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    Ongoing observations by End Point Dev people

    Temporary tables in SQL query optimization

    Jeff Boes

    By Jeff Boes
    February 25, 2015

    SQL queries can get complex in a big hurry. If you are querying multiple tables, and in particular if your query involves operations like UNION and INTERSECT, then you can find yourself in a big, messy pile of SQL. Worse, that big pile will often run slowly, sometimes to the point where a web application times out!

    I won’t inflict a real-world example on you; that would be cruel. So let’s look at a “toy” problem, keeping in mind that this won’t illustrate any time-savings, just the technique involved.

    Here’s the original SQL:

    SELECT p.* FROM products p
    JOIN (SELECT * FROM inventory WHERE /* complex clause here */) i USING (sku)
    SELECT p.* FROM clearance_products p
    JOIN (SELECT * FROM inventory WHERE /* complex clause here */) i USING (sku)

    Bonus hint: using “UNION ALL“ instead of just “UNION” will allow the query processor to skip an unnecessary step here. “UNION ALL” says you know the rows on either side of the clause are unique. “UNION” means the results will be post-processed to remove duplicates. This might save you more than a smidgen of time, depending on how large the two sub-queries get.

    Now, many times the query optimizer will just do the right thing here. But sometimes (cough, cough-MySQL), your database isn’t quite up to the task. So you have to shoulder the burden and help out. That’s where we can apply a temporary table.

    Temporary tables are created for the length of the database session; that’s different than a transaction. For a web application, that’s usually (not always) the length of the request (i.e., from the time your web application opens a database connection, until it explicitly closes it, or until it returns control to the web server, usually by passing it a completed page). For a script, it’s a similar duration, e.g. until the script exits.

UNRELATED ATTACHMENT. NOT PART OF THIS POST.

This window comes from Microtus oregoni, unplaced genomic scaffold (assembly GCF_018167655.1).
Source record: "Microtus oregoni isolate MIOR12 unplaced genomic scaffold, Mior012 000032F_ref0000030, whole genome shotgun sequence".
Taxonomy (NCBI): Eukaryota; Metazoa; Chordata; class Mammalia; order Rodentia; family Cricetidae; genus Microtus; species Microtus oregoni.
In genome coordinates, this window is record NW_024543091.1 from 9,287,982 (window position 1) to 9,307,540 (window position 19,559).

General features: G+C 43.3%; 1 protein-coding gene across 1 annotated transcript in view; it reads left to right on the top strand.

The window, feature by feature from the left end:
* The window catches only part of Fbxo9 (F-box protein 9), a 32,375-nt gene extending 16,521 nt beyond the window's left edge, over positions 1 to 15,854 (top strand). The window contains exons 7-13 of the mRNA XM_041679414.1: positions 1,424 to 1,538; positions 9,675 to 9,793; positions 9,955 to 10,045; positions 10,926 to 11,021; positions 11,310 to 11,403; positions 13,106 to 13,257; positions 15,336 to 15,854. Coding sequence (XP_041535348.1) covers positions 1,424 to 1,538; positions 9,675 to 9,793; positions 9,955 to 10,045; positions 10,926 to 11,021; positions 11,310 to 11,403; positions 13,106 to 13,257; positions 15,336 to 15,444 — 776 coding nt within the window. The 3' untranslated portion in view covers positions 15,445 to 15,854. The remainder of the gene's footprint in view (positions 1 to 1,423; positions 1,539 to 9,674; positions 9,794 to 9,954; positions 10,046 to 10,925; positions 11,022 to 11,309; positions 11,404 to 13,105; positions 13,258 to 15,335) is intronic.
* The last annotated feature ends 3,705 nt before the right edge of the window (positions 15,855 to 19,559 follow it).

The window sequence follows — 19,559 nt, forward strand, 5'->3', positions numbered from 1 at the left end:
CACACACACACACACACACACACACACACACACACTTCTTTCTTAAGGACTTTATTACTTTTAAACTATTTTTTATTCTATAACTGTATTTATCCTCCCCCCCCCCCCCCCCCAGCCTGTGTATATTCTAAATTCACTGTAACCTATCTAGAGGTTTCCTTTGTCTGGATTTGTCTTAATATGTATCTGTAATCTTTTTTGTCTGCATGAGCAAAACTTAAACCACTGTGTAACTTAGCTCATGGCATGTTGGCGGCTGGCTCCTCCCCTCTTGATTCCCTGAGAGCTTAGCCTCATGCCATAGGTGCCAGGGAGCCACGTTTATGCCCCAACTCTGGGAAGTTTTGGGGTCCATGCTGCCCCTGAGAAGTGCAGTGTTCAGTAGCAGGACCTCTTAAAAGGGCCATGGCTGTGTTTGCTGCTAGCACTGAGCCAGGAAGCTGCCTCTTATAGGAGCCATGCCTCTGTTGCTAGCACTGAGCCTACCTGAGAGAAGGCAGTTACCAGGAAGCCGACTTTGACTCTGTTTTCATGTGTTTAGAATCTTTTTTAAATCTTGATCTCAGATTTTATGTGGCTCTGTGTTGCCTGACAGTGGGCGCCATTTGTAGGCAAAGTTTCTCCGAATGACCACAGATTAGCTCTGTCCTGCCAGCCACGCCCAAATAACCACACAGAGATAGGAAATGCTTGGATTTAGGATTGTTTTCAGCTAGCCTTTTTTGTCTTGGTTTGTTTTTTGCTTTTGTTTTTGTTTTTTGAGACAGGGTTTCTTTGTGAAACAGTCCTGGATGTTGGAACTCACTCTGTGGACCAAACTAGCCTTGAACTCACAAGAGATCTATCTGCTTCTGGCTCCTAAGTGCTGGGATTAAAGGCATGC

CREATE TEMPORARY TABLE cross_inventory AS
    SELECT * FROM inventory WHERE /* complex clause here */;
    CREATE INDEX cross_inv_sku ON cross_inventory(sku);

    There’s no significant difference for our purposes between a “permanent” and a “temporary” table. However, you do have to keep in mind that these tables are created without indexes, so if your goal is to improve the speed of queries involving the data here, adding an index after creating the table is usually desirable.

    With all this in place, now we can:

    SELECT p.* FROM products p
    JOIN cross_inventory i USING (sku)
    SELECT p.* FROM clearance_products p
    JOIN cross_inventory i USING (sku)

    Sometimes your temporary table will be built up not by a straightforward “CREATE … AS SELECT …”, but by your application:

    CREATE TEMPORARY TABLE tmp_inventory AS SELECT * FROM inventory WHERE false;
    CREATE INDEX tmp_inv_sku ON tmp_inventory(sku);

    And then within the application:

    # Pseudocode
    while (more_data) {
      row = build_inv_record(more_data);
      sql_do('INSERT INTO tmp_inventory VALUES (?,?,...)', row);

    Here, we are creating an empty “inventory” table template as a temporary table (“SELECT * FROM inventory WHERE false”), then adding rows to it from the application, and finally running our query. Note that in a practical application of this, it’s not likely to be a lot faster, because the individual INSERT statements will take time. But this approach may have some utility where the existing “inventory” table doesn’t have the data we want to JOIN against, or has the data, but not in a way we can easily filter.

    I’ve used temporary tables (in a MySQL/Interchange/Perl environment) to speed up a query by a factor of two or more. It’s usually in those cases where you have a complex JOIN that appears in two or more parts of the query (again, usually a UNION). I’ve even had big-win situations where the same temporary table was used in two different queries during the same session.

    A similar approach is the Common Table Expression (CTE) found in PostgreSQL starting with version 8.4. This allows you to identify the rows you would be pouring into your temporary table as a named result-set, then reference it in your query. Our “toy” example would become:

    WITH cross_inventory AS
    (SELECT * FROM inventory WHERE /* complex clause here */)
    SELECT p.* FROM products p
    JOIN cross_inventory i USING (sku)
    SELECT p.* FROM clearance_products p
    JOIN cross_inventory i USING (sku)

    I’ve not had an opportunity to use CTEs yet, and of course they aren’t available in MySQL, so the temporary-table technique will still have a lot of value for me in the foreseeable future.

    database optimization sql